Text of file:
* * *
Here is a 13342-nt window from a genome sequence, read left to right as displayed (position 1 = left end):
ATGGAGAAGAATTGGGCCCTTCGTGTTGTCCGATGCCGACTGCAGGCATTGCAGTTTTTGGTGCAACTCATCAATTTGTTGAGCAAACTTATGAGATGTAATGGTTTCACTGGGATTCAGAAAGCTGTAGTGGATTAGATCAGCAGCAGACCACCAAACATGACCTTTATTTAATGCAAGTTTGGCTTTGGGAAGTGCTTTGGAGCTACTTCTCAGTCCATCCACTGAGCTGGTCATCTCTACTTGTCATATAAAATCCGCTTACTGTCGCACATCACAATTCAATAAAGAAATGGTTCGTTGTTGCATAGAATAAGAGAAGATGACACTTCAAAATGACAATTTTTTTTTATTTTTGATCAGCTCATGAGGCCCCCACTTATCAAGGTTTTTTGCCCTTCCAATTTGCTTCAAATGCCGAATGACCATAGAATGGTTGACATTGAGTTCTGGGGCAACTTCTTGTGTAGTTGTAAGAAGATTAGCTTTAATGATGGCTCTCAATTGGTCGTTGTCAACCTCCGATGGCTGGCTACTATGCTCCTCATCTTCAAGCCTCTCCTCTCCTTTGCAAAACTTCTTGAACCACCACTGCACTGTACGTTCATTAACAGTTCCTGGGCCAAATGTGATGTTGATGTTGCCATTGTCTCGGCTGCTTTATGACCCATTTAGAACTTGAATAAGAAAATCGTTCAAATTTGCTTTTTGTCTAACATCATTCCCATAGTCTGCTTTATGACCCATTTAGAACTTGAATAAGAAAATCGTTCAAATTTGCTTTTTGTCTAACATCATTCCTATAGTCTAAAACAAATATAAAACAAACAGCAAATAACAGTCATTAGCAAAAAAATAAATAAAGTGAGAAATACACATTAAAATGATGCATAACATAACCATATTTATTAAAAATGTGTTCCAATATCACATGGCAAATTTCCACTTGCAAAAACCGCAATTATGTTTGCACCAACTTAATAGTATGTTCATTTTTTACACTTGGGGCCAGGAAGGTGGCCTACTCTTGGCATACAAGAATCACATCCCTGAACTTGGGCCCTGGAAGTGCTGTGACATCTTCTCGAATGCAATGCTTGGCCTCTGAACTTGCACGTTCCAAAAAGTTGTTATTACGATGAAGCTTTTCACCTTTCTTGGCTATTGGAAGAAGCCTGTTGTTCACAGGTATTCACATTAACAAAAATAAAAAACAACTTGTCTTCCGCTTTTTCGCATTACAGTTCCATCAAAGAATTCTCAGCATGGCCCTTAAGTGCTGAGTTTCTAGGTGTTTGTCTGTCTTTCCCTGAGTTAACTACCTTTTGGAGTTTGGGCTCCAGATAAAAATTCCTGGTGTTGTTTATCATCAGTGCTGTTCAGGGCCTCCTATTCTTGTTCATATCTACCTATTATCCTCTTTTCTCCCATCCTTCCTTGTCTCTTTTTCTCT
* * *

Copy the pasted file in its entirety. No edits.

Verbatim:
Here is a 13342-nt window from a genome sequence, read left to right as displayed (position 1 = left end):
ATGGAGAAGAATTGGGCCCTTCGTGTTGTCCGATGCCGACTGCAGGCATTGCAGTTTTTGGTGCAACTCATCAATTTGTTGAGCAAACTTATGAGATGTAATGGTTTCACTGGGATTCAGAAAGCTGTAGTGGATTAGATCAGCAGCAGACCACCAAACATGACCTTTATTTAATGCAAGTTTGGCTTTGGGAAGTGCTTTGGAGCTACTTCTCAGTCCATCCACTGAGCTGGTCATCTCTACTTGTCATATAAAATCCGCTTACTGTCGCACATCACAATTCAATAAAGAAATGGTTCGTTGTTGCATAGAATAAGAGAAGATGACACTTCAAAATGACAATTTTTTTTTATTTTTGATCAGCTCATGAGGCCCCCACTTATCAAGGTTTTTTGCCCTTCCAATTTGCTTCAAATGCCGAATGACCATAGAATGGTTGACATTGAGTTCTGGGGCAACTTCTTGTGTAGTTGTAAGAAGATTAGCTTTAATGATGGCTCTCAATTGGTCGTTGTCAACCTCCGATGGCTGGCTACTATGCTCCTCATCTTCAAGCCTCTCCTCTCCTTTGCAAAACTTCTTGAACCACCACTGCACTGTACGTTCATTAACAGTTCCTGGGCCAAATGTGATGTTGATGTTGCCATTGTCTCGGCTGCTTTATGACCCATTTAGAACTTGAATAAGAAAATCGTTCAAATTTGCTTTTTGTCTAACATCATTCCCATAGTCTGCTTTATGACCCATTTAGAACTTGAATAAGAAAATCGTTCAAATTTGCTTTTTGTCTAACATCATTCCTATAGTCTAAAACAAATATAAAACAAACAGCAAATAACAGTCATTAGCAAAAAAATAAATAAAGTGAGAAATACACATTAAAATGATGCATAACATAACCATATTTATTAAAAATGTGTTCCAATATCACATGGCAAATTTCCACTTGCAAAAACCGCAATTATGTTTGCACCAACTTAATAGTATGTTCATTTTTTACACTTGGGGCCAGGAAGGTGGCCTACTCTTGGCATACAAGAATCACATCCCTGAACTTGGGCCCTGGAAGTGCTGTGACATCTTCTCGAATGCAATGCTTGGCCTCTGAACTTGCACGTTCCAAAAAGTTGTTATTACGATGAAGCTTTTCACCTTTCTTGGCTATTGGAAGAAGCCTGTTGTTCACAGGTATTCACATTAACAAAAATAAAAAACAACTTGTCTTCCGCTTTTTCGCATTACAGTTCCATCAAAGAATTCTCAGCATGGCCCTTAAGTGCTGAGTTTCTAGGTGTTTGTCTGTCTTTCCCTGAGTTAACTACCTTTTGGAGTTTGGGCTCCAGATAAAAATTCCTGGTGTTGTTTATCATCAGTGCTGTTCAGGGCCTCCTATTCTTGTTCATATCTACCTATTATCCTCTTTTCTCCCATCCTTCCTTGTCTCTTTTTCTCT